Patients may vaporize, but only using oils or liquids, which make it much harder to control dosage and are more intoxicating.
The commissioner may add additional types of administration methods.
Smoking is not allowed.
The commissioner of health has selected and will continue to regulate two in-state manufacturers.
Each manufacturer may have up to four satellite distribution locations.
Each applicant for a manufacturer license paid $20,000 to apply, $19,000 of which was refunded to unsuccessful applicants.
The commissioner will collect fees for regulating and inspecting the manufacturer each year.
Manufacturers were selected based on factors including their long-term financial viability and experience cultivating and preparing medical cannabis. They were required to implement security requirements, including a fully functional alarm and perimeter identification system.
Manufacturers are not to be located within 1,000 feet of a pre-existing school.
Manufacturers may not employ someone under 21 years old or someone who has a disqualifying felony conviction.
Only pharmacists are allowed to dispense cannabis.
Manufacturers must label cannabis, including with the patient’s number and the chemical composition.
Manufacturers must select and contract with a lab to test cannabis.
Patients may only have a caregiver assist them with administering their medicine or picking up cannabis if the patient’s medical provider certifies he or she is so physically or developmentally disabled that the person cannot administer his or her own medication. If a patient is too ill to travel or drive, but not so disabled that he or she cannot administer their medical cannabis, he or she cannot have someone pick up their medicine for them.
Dosage and Possession Limits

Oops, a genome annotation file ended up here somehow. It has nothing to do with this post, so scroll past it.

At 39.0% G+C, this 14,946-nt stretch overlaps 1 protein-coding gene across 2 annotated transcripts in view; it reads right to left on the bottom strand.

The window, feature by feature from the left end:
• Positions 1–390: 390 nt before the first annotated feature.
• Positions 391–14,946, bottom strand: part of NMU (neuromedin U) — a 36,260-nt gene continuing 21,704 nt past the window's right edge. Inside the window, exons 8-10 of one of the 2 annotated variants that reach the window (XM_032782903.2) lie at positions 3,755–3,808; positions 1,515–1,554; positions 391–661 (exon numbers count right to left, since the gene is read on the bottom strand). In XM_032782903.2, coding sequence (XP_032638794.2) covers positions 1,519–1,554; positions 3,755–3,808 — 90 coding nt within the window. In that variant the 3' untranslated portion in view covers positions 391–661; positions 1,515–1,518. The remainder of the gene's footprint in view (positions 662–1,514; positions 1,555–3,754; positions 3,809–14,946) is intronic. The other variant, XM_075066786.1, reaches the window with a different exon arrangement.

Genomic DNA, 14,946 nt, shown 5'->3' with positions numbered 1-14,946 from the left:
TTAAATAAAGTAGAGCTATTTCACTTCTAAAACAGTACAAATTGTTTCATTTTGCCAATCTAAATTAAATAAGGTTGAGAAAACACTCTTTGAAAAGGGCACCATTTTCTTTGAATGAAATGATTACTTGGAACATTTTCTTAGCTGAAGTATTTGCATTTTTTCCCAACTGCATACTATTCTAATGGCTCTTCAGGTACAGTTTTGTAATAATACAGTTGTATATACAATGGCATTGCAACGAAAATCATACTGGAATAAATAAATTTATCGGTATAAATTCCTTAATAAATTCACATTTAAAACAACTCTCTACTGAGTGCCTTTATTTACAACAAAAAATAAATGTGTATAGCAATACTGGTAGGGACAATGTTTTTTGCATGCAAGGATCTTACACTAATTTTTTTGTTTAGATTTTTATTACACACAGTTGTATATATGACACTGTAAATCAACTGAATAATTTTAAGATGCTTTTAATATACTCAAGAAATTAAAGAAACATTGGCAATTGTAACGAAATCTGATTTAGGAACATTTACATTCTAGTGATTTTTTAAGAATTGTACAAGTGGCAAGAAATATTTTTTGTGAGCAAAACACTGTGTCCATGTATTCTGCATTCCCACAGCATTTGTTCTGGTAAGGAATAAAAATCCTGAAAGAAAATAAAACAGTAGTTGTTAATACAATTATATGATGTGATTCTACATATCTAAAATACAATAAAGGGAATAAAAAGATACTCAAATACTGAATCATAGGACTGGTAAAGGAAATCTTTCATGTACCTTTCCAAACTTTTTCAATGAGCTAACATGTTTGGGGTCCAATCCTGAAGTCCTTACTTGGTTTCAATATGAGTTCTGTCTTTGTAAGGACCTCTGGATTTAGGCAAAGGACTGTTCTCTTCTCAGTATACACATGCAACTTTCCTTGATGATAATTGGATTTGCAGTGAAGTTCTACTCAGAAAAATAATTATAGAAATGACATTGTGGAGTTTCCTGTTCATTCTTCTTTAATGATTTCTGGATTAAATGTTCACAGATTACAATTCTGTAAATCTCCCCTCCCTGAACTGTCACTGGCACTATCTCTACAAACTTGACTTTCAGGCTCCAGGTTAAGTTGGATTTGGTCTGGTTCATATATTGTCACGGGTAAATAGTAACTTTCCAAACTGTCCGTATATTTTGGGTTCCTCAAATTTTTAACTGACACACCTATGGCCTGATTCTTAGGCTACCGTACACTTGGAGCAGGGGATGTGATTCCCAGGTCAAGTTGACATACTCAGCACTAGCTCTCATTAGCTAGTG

The commissioner must investigate and post information on chemical composition and ranges of doses, but this does not appear to be determinative. Patients may obtain a 30-day supply and a pharmacist working for the manufacturer appears to be responsible for ultimately determining dosage.
The health commissioner selected the two manufacturers on December 1, 2014. The manufacturers were allowed to begin distributing cannabis on July 1, 2015.
In addition to patient protections from criminal and civil penalties, there are protections from discrimination in employment, child custody disputes, organ transplants, and other medical care.
There are no provisions to protect patients from the other medical cannabis states or D.C. while they are traveling to Minnesota.
There are several new crimes for violating the act, such as intentional diversion by patients or manufacturers and false statements on an application.
A 23-member task force was established, composed of four legislators, four patients, four health care professionals, four members of law enforcement, four substance abuse treatment providers, and three commissioners. The task force is directed to issue a biennial impact assessment, including of the program design and implementation, patients’ access and quality of cannabis, impact on law enforcement, and the impact on substance abuse rates.